"Obviously, I know nothing about this," Valls said on RTL radio on Tuesday, declaring himself "sad" and "perhaps disgusted" by Cahuzac's statement on the first day of his trial for tax evasion.
The former minister aimed to "sow doubts, including about a man who has just passed away", Valls added.
Rocard, who Valls regarded as a mentor, was the first political leader to allow a vote on transparency in political finance, the prime minister said, insisting on the ethical rectitude of the man who was prime minister from 1988 to 1991.
Secret account was 'for Rocard election campaign'
On the first day of his trial on Monday, Cahuzac told the court that the first bank account opened for him in Switzerland by far-right activist and lawyer Philippe Péninque, was for money to finance Rocard, who had become a leading figure on the right of the Socialist Party, in the 1993 parliamentary election.
"We hoped he would stand" in the 1995 presidential poll, he said.
Cahuzac, who had worked in the health ministry under Rocard's premiership, said the money came from pharmaceutical companies, with two payments from US-based multinational Pfizer, and was banked abroad at their suggestion.
The Mediapart investigative website, which broke the secret accounts story, on Tuesday repeated claims that companies had paid bribes to win contracts to provide scanners to hospitals and clinics while Cahuzac was at the health ministry.
Rocard did not know about the Swiss account, Cahuzac said on Monday, and he refused to name the politicians who did, while saying that some had "progressed" in life.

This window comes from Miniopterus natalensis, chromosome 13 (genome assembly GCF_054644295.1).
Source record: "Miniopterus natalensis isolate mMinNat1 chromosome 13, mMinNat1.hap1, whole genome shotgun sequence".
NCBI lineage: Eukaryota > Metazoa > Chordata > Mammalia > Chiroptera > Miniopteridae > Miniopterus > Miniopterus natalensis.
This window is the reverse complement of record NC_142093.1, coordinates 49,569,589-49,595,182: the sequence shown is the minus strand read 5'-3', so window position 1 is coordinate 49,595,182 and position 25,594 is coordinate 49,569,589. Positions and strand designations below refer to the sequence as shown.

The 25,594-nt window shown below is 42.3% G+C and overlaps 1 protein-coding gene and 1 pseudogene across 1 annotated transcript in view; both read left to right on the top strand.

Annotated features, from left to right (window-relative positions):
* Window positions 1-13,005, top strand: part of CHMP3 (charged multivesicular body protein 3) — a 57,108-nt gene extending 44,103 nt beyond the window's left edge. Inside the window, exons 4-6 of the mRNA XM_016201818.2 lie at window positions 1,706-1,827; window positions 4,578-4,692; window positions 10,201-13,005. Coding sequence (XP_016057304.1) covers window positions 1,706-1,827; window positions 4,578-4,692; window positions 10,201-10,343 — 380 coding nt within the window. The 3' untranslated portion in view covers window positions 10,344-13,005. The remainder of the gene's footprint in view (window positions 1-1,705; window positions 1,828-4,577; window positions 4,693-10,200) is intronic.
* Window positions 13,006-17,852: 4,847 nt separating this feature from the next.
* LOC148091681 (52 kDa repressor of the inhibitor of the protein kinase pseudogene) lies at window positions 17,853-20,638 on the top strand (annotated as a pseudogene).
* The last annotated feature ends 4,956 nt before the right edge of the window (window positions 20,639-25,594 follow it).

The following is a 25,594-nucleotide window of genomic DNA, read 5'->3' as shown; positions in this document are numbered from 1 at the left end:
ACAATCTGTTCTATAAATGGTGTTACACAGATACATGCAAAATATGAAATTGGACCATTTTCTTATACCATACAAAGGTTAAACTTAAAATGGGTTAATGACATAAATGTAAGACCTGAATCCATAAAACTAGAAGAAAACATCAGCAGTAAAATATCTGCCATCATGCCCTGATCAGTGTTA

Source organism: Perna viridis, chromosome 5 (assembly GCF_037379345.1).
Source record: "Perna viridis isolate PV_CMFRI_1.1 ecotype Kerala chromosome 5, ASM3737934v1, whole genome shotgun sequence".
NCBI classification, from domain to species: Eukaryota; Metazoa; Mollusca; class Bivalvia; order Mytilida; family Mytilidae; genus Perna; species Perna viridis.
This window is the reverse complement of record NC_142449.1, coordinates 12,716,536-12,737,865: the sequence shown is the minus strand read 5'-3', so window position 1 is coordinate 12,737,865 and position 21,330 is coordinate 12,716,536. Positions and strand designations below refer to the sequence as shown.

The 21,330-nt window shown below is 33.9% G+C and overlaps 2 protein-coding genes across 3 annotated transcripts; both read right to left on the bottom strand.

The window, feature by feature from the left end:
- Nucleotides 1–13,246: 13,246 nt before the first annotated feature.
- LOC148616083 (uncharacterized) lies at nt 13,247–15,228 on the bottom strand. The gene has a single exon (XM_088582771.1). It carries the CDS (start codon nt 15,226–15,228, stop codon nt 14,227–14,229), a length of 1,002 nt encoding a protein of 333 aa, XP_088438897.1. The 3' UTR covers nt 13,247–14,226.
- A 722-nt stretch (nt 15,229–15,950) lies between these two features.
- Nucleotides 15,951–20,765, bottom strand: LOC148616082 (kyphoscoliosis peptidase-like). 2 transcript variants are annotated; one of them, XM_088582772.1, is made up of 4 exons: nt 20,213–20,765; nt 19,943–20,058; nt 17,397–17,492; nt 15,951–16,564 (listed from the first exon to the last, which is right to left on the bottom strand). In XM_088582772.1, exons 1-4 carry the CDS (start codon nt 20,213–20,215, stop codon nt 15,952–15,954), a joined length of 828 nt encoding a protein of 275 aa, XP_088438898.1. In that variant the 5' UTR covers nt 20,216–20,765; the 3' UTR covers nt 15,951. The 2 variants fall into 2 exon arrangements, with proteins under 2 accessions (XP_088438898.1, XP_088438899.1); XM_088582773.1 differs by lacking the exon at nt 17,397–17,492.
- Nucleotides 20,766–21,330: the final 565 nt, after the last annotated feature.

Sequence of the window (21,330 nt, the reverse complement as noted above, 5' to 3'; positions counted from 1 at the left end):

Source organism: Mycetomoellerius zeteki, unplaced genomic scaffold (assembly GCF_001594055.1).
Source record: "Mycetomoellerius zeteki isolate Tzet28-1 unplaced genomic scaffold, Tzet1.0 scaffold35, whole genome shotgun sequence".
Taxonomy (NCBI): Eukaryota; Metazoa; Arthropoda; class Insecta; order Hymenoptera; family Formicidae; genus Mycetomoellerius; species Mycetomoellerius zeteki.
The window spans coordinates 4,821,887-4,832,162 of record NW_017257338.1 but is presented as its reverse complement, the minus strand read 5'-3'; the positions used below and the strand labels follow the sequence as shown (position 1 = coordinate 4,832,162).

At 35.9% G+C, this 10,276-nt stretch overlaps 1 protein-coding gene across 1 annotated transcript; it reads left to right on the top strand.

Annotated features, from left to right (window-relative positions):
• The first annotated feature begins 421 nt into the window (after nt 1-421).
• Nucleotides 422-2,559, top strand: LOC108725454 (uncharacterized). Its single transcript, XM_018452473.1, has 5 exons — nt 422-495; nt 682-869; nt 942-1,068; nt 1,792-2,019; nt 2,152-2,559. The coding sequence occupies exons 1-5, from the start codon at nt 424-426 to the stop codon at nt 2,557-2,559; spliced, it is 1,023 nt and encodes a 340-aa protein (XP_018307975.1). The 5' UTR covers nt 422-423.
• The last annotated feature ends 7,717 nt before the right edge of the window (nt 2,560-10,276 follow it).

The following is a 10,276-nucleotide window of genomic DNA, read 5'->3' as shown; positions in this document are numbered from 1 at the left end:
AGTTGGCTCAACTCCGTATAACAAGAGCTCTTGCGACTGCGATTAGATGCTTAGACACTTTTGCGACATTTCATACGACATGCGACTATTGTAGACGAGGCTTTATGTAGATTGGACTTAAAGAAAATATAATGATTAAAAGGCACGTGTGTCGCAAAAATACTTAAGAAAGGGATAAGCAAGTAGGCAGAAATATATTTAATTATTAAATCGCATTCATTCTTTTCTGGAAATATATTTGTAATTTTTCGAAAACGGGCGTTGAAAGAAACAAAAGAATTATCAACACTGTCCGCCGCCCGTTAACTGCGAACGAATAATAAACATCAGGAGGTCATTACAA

After the Socialists' "rout" in the parliamentary poll the project was forgotten and nobody told him what to do with the money, Cahuzac told the court, and he later transferred it to another account.
Story changes several times
Cahuzac started paying more money into that account in 2000-2001, this time earnings from his hair implants clinic, and had another Swiss account, opened in 1993, for his earnings as a surgeon abroad.
Cahuzac, who faces trial for tax fraud and money-laundering along with his ex-wife and three other defendants, could face up to seven years in prison and a fine that could be as high as one million euros.
Asked why he had not made the Rocard allegations at the time, he said that he had decided to take all the responsibility himself but had changed his mind because he did not think it would harm Rocard's political heritage.
Sarkozy's supporters condemn trial move
In Tuesday's radio interview Valls also commented on the mainstream right's reaction to prosecutors' calls for former president Nicolas Sarkozy to stand trial in an election campaign finance case.
A spokesperson of Sarkozy's Republicans party, Brigitte Kuster, commented that the justice system was showing "unaccustomed speed" in the case, while his lawyer Thierry Herzog said the move was a "new, crude political manoeuvre".
The case could disrupt the Sarkozy's plan to stand in the Republicans' primary in November ahead of next year's presidential election.
"The same people who say that the authority of the state is being challenged ... are, by comments that damage the legal system, challenging the authority of the state," Valls commented.
Prosecutors say that Sarkozy was "the principal beneficiary" of false accounting that allowed his campaign to spend more than twice as much as allowed by law and that he ordered more expenditure while knowing that accountants had already warned that the legal limit had been exceeded.
Both Herzog and Kuster say that the overspending case has already been dealt with because the campaign's accounts were rejected for overspending by 466,118 euros by the Constitutional Council in 2013.
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